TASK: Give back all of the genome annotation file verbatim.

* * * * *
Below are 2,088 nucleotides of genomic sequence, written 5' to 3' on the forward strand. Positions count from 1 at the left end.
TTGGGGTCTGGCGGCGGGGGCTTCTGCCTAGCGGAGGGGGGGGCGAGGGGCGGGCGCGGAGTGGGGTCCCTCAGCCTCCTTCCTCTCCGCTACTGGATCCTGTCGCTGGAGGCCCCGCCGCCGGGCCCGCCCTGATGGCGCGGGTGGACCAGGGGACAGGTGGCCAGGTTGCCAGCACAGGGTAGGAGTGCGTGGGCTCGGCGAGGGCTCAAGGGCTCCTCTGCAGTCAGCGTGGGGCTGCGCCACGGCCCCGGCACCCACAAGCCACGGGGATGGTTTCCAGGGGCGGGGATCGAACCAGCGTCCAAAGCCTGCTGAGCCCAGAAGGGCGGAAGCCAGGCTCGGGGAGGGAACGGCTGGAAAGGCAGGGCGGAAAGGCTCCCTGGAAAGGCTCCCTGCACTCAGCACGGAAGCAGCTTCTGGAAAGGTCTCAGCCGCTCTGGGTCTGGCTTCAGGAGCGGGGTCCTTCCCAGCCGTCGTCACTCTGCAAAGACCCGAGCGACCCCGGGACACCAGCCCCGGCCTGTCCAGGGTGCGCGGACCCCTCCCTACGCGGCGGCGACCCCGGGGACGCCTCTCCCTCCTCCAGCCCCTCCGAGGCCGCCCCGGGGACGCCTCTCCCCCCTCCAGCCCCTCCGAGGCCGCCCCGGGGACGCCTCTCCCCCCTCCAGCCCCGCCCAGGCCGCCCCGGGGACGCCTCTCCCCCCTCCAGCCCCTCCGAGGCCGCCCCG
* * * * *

Below are 2,088 nucleotides of genomic sequence, written 5' to 3' on the forward strand. Positions count from 1 at the left end.
TTGGGGTCTGGCGGCGGGGGCTTCTGCCTAGCGGAGGGGGGGGCGAGGGGCGGGCGCGGAGTGGGGTCCCTCAGCCTCCTTCCTCTCCGCTACTGGATCCTGTCGCTGGAGGCCCCGCCGCCGGGCCCGCCCTGATGGCGCGGGTGGACCAGGGGACAGGTGGCCAGGTTGCCAGCACAGGGTAGGAGTGCGTGGGCTCGGCGAGGGCTCAAGGGCTCCTCTGCAGTCAGCGTGGGGCTGCGCCACGGCCCCGGCACCCACAAGCCACGGGGATGGTTTCCAGGGGCGGGGATCGAACCAGCGTCCAAAGCCTGCTGAGCCCAGAAGGGCGGAAGCCAGGCTCGGGGAGGGAACGGCTGGAAAGGCAGGGCGGAAAGGCTCCCTGGAAAGGCTCCCTGCACTCAGCACGGAAGCAGCTTCTGGAAAGGTCTCAGCCGCTCTGGGTCTGGCTTCAGGAGCGGGGTCCTTCCCAGCCGTCGTCACTCTGCAAAGACCCGAGCGACCCCGGGACACCAGCCCCGGCCTGTCCAGGGTGCGCGGACCCCTCCCTACGCGGCGGCGACCCCGGGGACGCCTCTCCCTCCTCCAGCCCCTCCGAGGCCGCCCCGGGGACGCCTCTCCCCCCTCCAGCCCCTCCGAGGCCGCCCCGGGGACGCCTCTCCCCCCTCCAGCCCCGCCCAGGCCGCCCCGGGGACGCCTCTCCCCCCTCCAGCCCCTCCGAGGCCGCCCCG